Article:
Monte Carlo simulations are – without a doubt – one of our most useful tools when building and testing automated trading strategies to trade the markets. There are many ways in which this type of simulations can be used although they are most commonly exploited for the determination of “worst cases” of mechanical trading strategies. During the past few weeks – while running Monte Carlo simulations for some Asirikuy portfolios – I found a very interesting phenomena related to inherent system quality and the abundance of back-testing draw downs within distribution based Monte Carlo simulations. After doing some analysis it became apparent that such measurements are an interesting measure of system quality which can be specifically used to assess a system’s like hood of robustness.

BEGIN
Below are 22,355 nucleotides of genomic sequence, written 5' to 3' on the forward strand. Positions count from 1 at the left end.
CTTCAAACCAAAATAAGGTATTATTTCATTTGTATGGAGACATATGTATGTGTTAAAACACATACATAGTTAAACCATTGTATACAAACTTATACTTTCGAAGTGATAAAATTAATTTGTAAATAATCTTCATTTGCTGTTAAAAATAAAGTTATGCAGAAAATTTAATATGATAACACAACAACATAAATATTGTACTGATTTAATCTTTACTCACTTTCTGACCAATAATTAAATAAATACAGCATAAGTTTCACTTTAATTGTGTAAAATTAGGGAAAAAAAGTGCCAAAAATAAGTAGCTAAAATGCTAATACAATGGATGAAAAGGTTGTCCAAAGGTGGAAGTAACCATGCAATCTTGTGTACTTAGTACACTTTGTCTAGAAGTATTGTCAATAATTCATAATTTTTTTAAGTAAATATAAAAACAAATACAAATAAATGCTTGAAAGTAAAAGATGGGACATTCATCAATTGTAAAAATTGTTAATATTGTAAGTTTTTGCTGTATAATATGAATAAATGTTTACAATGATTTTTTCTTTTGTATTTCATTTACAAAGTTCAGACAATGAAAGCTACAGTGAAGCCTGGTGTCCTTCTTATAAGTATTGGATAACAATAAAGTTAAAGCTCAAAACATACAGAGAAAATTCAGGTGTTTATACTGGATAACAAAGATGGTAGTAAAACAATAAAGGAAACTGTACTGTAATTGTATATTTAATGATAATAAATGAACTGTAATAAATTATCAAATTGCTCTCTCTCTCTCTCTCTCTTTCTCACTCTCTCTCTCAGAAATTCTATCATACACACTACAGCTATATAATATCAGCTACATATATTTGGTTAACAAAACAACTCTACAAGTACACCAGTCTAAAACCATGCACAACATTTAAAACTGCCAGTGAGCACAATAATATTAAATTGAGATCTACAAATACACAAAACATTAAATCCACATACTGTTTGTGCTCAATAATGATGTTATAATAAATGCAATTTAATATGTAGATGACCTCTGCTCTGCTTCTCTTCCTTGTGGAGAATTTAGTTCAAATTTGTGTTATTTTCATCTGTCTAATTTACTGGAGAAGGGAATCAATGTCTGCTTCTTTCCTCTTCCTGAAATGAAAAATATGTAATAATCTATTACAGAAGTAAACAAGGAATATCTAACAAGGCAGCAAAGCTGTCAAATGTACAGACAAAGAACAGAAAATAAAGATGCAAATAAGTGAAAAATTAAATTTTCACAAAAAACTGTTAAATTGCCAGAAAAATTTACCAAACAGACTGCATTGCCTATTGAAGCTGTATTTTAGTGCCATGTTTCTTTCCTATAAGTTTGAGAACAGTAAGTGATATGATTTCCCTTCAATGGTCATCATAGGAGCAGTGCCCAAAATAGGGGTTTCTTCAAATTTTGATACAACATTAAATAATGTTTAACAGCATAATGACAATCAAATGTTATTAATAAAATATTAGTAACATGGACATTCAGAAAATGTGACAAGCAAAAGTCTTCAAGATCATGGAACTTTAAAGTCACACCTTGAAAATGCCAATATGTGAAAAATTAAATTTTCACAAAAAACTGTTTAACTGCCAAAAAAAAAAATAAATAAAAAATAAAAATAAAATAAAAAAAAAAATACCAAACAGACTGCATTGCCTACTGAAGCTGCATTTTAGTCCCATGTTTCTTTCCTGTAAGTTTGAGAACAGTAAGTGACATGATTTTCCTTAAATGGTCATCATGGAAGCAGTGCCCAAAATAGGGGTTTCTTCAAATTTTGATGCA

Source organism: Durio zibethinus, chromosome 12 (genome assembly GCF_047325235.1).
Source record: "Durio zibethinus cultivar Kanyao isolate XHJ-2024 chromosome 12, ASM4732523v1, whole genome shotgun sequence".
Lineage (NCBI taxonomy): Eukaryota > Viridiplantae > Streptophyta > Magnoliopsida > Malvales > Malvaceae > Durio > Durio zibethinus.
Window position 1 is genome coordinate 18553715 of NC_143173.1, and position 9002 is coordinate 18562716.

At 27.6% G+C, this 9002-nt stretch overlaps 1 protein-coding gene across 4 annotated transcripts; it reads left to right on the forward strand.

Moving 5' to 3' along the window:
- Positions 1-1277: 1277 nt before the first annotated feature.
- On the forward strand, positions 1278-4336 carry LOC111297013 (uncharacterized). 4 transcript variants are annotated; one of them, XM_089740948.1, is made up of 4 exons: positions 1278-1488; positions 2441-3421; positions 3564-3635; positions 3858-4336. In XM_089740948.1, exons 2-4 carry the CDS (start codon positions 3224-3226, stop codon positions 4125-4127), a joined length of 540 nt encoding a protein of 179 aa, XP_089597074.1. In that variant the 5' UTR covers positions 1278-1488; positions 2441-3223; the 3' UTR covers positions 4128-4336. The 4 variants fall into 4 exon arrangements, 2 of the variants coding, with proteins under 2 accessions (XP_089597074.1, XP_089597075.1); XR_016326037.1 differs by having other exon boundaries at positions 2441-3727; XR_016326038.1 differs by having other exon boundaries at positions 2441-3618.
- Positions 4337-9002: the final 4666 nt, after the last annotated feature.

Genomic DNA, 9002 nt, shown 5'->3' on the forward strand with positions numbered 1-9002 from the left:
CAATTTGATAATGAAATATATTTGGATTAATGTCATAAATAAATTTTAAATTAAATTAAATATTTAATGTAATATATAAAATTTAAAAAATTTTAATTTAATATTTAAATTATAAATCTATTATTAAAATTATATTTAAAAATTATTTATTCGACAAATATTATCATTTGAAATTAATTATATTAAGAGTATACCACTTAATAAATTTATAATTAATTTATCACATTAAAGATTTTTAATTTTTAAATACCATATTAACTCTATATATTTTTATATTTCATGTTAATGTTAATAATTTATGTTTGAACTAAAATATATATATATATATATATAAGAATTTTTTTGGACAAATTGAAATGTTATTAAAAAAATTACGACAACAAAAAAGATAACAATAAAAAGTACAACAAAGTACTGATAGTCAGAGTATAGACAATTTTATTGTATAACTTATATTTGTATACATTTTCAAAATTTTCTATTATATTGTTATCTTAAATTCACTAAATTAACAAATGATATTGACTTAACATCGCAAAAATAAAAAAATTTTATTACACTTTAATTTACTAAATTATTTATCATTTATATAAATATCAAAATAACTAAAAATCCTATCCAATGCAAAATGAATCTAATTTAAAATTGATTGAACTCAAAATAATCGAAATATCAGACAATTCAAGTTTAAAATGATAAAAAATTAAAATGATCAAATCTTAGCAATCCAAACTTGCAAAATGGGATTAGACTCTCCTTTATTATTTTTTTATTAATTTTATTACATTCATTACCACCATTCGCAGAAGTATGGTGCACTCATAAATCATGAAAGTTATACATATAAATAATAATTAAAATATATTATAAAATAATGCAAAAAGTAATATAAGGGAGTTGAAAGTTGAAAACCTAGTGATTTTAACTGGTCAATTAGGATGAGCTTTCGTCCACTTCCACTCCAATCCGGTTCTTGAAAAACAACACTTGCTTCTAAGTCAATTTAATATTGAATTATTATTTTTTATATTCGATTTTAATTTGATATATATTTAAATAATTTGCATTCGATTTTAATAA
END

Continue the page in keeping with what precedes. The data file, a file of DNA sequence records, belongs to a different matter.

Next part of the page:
In Asirikuy we generally determine two important values through 100K iteration Monte Carlo simulations. The first one of these values is the average of draw down values which constitute the worst 5% of all studied cases and the second one is the overall worst case scenario seen through the whole iteration specter. The first value varies little between successive runs while the second one can vary significantly as it sometimes constitutes very odd and unlikely statistical anomalies which tend to fail to converge on certain cases. This is the reason why we use the first one as a primary worst case threshold with the second one being the absolute proof of system failure (if a system achieves the worst case of a Monte Carlo run then it is definitely not following its long term statistical characteristics). Generally we will not trade systems down to the Monte Carlo worst case draw down since the 5% worst case average provides a good way to stop trading systems at a reasonable confidence interval.